You are walking along a sidewalk toward a 40 foot wide sign which is adjacent to the sidewalk and

perpendicular to it (Fig. 22).

(a) If your viewing angle is 10 degrees, then how far are you from the

nearest corner of the sign?

(b) If your viewing angle is 10degrees and you are walking at 25 feet

per minute, then how fast is your viewing angle changing?

© If your viewing angle is 10 degrees and is increasing at 2degrees

per minute, then how fast are you walking?

# Please explain the answer to part b and c of this calculus question

**Hndalama**#1

**trishc**#2

I think this is right, but not 100% sure. This is an implicit differentiation problem.

(a) Since this is a right triangle, and you know one leg angle and one leg length and want to know the other leg length, use tangent.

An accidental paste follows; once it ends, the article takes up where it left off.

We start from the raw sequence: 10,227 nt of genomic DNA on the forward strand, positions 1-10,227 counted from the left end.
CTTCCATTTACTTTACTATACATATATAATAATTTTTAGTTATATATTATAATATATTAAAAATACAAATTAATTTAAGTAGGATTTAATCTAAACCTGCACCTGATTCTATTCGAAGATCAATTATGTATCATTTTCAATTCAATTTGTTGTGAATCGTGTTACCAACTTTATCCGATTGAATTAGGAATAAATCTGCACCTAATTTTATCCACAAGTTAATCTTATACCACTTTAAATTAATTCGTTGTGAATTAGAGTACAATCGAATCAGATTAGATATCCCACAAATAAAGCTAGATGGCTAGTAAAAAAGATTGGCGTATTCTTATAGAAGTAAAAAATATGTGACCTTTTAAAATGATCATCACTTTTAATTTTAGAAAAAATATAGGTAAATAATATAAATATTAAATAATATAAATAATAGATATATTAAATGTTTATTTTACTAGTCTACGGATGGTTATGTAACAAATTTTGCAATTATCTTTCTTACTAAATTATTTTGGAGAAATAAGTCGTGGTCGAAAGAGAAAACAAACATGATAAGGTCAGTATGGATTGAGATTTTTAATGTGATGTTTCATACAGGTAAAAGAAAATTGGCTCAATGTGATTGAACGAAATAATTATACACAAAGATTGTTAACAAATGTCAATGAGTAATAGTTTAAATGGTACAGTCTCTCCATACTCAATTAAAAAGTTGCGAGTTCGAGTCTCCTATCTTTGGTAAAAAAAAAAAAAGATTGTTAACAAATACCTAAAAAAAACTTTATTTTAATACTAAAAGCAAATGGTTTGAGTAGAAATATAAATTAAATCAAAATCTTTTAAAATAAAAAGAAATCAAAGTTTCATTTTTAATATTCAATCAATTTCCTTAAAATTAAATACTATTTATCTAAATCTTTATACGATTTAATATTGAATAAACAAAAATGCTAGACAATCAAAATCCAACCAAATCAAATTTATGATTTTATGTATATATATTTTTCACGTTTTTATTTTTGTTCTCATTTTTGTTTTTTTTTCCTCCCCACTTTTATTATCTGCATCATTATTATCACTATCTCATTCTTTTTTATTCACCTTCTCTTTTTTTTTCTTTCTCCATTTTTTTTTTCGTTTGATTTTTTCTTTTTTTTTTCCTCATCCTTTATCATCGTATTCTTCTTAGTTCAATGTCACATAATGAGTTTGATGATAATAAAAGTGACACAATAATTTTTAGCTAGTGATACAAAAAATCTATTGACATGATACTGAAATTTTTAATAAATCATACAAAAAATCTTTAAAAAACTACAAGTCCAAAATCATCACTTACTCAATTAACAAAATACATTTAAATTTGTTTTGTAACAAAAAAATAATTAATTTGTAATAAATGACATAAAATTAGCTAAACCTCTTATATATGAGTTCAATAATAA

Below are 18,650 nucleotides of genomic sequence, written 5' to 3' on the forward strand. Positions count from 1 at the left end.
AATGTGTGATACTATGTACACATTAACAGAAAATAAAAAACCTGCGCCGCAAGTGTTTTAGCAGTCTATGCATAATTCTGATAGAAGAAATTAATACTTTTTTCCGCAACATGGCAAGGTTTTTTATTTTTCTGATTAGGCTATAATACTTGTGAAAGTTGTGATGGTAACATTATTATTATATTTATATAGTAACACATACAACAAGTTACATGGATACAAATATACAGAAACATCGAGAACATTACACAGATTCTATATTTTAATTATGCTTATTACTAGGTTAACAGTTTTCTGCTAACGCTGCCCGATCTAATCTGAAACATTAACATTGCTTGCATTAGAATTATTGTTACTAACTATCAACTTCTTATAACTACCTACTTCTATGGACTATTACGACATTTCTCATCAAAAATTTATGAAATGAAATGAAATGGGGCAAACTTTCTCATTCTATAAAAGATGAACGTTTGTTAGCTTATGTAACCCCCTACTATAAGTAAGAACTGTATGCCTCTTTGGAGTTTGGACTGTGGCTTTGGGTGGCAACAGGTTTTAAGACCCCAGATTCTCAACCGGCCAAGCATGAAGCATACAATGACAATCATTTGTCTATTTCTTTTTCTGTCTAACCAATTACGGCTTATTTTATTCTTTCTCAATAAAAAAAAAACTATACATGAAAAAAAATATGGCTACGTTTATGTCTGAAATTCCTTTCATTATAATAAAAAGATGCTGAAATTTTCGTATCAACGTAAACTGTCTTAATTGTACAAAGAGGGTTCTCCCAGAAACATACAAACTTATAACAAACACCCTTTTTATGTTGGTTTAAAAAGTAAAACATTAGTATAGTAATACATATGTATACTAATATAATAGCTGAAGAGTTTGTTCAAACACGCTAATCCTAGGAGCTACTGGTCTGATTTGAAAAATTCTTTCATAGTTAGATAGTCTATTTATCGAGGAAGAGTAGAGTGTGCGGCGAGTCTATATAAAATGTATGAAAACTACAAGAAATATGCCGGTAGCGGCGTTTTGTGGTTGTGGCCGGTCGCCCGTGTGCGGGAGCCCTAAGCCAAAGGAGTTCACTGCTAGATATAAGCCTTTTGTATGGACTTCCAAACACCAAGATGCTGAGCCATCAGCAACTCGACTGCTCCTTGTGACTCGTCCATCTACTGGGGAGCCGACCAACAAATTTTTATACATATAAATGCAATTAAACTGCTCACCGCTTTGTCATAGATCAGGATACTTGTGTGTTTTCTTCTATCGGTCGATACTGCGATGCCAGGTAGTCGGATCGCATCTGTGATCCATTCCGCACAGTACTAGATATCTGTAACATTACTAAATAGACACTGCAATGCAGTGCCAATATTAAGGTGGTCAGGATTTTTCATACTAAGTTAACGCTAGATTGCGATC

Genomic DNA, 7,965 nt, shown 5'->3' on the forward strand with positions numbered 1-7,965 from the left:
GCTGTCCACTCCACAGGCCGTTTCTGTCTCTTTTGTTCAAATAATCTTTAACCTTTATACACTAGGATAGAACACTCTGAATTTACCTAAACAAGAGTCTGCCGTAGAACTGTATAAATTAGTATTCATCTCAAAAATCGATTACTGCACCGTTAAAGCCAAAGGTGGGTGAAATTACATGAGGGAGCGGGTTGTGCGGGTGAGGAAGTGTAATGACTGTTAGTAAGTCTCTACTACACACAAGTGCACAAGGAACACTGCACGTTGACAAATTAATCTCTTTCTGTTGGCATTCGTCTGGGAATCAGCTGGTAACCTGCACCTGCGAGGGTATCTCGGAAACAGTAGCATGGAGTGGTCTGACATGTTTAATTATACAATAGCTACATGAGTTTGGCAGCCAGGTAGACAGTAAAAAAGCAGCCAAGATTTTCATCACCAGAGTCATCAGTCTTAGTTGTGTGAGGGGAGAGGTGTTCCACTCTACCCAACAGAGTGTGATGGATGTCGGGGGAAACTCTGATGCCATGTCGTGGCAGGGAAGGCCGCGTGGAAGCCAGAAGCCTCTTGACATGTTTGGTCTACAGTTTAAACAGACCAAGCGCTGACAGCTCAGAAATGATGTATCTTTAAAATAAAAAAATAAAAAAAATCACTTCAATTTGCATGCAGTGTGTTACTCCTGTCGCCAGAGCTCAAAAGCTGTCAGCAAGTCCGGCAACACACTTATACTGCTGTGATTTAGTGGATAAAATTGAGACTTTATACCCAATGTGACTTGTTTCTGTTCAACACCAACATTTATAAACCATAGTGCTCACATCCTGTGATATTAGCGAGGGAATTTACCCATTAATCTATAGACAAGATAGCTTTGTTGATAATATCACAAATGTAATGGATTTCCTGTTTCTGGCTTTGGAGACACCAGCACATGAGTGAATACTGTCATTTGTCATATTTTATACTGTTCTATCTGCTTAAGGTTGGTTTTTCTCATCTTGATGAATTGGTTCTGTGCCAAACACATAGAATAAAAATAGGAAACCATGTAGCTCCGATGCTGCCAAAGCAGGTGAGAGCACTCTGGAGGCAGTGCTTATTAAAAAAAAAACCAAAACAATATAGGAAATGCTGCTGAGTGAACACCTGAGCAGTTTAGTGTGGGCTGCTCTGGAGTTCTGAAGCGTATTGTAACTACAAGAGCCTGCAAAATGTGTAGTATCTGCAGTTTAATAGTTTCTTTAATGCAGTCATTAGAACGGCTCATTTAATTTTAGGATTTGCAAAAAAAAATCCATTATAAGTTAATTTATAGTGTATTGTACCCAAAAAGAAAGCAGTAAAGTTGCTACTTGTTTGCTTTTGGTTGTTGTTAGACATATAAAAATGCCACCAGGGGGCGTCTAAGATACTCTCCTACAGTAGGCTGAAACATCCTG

tan theta = 40 / x, so x = 40 / tan theta

theta = 10 degrees, so x = 40/(tan 10) = 226.9 feet

(b) Both x and theta change as a function of time. Since you are walking towards the sign, x is getting smaller so

dy/dx =x’ is negative. x’ = -25 ft/min

tan theta(t) = 40/x(t)

Take the derivative with respect to time of both sides, then substitute in theta = 10, x = 40/tan theta, and x’ = -25

(secant squared theta) ( theta’ ) = (-40) (x^-2) ( x’ )

After some simplification:

theta ’ = 25 sin 10 cos 10 = 4.3 degrees / min

© Plug theta ’ = 2 degrees / min, x = 40/(tan 10), theta = 10 into the same equation as (b) and then solve for x’

(secant squared theta) ( theta’ ) = (-40) (x^-2) ( x’ )

After some simplification:

x’ = -2/[(cos 10)(sin 10)] = -11.7 ft/min